CHICAGO – The severity of heart failure in the setting of acute myocardial infarction predicts long-term cardiovascular death risk, according to a post hoc analysis of data from the IMPROVE IT Trial.
Among 11,185 individuals with MI and known Killip Classification who were part of that randomized, double-blind trial, those with Killip Class II or greater had more than double the risk of long-term cardiovascular death, compared with those with Killip Class I heart failure, Dr Michael G. Silverman, a cardiovascular medicine fellow at Brigham and Women’s Hospital, Boston and a research fellow at the Thrombolysis in MI (TIMI) Study Group reported in a poster at the annual meeting of the American College of Cardiology.
After adjusting for a number of factors, including age, gender, diabetes, hypertension, left ventricular ejection fraction (LVEF), beta blocker and ACE inhibitor/angiotensin receptor blocker use at randomization, and percutaneous coronary intervention at the index event, the 7-year event rate was 14.5% among those with Killip Class II or higher vs. 5.7% those with Killip Class I heart failure (adjusted hazard ratio, 1.9), Dr. Silverman reported on behalf of the TIMI Study Group.
The event rates from 30 days to 6 months were 4.85% and 1.25% in the groups, respectively (adjusted hazard ratio, 1.96), and from 6 months to 7 years they were 1.52% and 0.61%, in the groups, respectively, (adjusted hazard ratio, 1.85).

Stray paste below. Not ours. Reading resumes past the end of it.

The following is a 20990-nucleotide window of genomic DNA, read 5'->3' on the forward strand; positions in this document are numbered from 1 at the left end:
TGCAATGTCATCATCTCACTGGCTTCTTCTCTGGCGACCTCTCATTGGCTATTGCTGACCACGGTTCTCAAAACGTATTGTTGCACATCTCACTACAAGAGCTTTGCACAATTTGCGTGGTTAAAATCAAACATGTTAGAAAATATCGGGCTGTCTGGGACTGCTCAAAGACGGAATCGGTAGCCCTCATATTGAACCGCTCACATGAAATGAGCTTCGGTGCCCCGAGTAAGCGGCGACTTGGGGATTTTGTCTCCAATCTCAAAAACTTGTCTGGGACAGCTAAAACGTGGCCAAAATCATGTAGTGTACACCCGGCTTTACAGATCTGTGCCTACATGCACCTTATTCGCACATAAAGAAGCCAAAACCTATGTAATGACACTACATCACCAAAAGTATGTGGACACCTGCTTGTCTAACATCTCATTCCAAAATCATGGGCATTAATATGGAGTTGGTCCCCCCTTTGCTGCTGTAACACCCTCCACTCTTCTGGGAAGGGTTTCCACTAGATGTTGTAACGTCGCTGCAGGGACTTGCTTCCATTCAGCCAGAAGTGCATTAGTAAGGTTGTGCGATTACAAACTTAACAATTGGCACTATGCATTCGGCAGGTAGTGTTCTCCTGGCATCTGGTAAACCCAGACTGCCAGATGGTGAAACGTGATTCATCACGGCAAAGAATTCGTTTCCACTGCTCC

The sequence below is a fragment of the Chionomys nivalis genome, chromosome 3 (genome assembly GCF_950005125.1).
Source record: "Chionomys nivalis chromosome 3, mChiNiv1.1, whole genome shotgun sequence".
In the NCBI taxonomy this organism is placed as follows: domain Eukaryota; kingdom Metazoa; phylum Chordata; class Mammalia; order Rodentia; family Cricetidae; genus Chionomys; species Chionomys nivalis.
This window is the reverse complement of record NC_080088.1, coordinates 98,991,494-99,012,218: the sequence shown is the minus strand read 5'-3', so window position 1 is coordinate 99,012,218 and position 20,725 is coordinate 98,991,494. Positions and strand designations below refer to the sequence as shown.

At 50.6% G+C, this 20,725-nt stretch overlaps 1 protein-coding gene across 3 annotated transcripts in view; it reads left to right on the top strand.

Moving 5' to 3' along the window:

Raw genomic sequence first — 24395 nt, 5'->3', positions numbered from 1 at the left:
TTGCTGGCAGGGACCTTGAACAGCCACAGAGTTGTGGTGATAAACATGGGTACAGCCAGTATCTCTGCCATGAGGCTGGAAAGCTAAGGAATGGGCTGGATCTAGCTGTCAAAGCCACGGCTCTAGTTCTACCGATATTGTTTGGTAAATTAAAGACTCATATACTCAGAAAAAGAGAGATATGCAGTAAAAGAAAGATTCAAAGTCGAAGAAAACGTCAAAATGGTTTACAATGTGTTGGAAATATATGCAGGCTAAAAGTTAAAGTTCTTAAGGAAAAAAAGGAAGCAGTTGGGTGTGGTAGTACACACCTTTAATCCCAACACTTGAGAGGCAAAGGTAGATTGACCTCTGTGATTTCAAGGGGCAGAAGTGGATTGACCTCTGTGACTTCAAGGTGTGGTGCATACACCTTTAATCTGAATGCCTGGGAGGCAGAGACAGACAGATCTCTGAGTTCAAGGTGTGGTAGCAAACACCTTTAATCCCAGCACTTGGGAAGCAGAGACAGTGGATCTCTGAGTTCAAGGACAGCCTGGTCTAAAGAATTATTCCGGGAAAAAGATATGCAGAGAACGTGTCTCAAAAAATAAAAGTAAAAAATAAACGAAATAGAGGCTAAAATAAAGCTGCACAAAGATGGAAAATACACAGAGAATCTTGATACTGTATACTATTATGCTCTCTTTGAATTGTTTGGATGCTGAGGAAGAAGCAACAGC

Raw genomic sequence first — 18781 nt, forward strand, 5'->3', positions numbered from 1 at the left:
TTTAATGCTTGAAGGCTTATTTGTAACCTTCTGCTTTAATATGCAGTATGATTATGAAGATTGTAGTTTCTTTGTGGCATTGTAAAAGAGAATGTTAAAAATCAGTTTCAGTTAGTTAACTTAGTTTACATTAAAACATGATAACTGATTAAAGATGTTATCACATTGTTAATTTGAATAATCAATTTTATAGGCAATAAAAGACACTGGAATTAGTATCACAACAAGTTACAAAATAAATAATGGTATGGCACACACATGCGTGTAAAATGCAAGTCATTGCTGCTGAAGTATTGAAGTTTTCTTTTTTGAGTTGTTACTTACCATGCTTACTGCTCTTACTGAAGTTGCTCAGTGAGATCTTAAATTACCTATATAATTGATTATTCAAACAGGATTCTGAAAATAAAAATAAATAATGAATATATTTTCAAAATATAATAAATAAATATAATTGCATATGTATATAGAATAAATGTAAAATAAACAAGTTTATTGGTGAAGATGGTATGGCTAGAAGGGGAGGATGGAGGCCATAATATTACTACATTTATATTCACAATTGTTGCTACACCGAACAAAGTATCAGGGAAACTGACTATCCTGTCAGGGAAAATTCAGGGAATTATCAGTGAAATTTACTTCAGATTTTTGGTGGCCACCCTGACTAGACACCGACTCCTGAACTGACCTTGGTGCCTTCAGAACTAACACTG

Further, the increased risk of cardiovascular death associated with Killip Class II or higher was also apparent among important subgroups, including those with ST Segment Elevation MI, those with non-STEMI, those with LVEF of 50 or greater, those with LVEF less than 50, those with diabetes, those without diabetes, men, and women (adjusted hazard ratios ranging from 1.6 to 2.1), Dr Silverman explained in an interview.
The severity of heart failure according to Killip Class is a strong independent predictor of mortality in the setting of acute MI, and the current findings demonstrate that it also predicts cardiovascular death for at least 7 years, suggesting a need for careful attention to the findings of the physical exam in AMI, as it can serve as an important biomarker of long-term cardiovascular death risk, he said.
“AMI patients with Killip Class II or greater warrant continued close medical follow-up and adherence to guideline -directed medial therapy beyond the acute hospitalization to prevent this potentially modifiable outcome,” he concluded.
Dr. Silverman reported having no disclosures.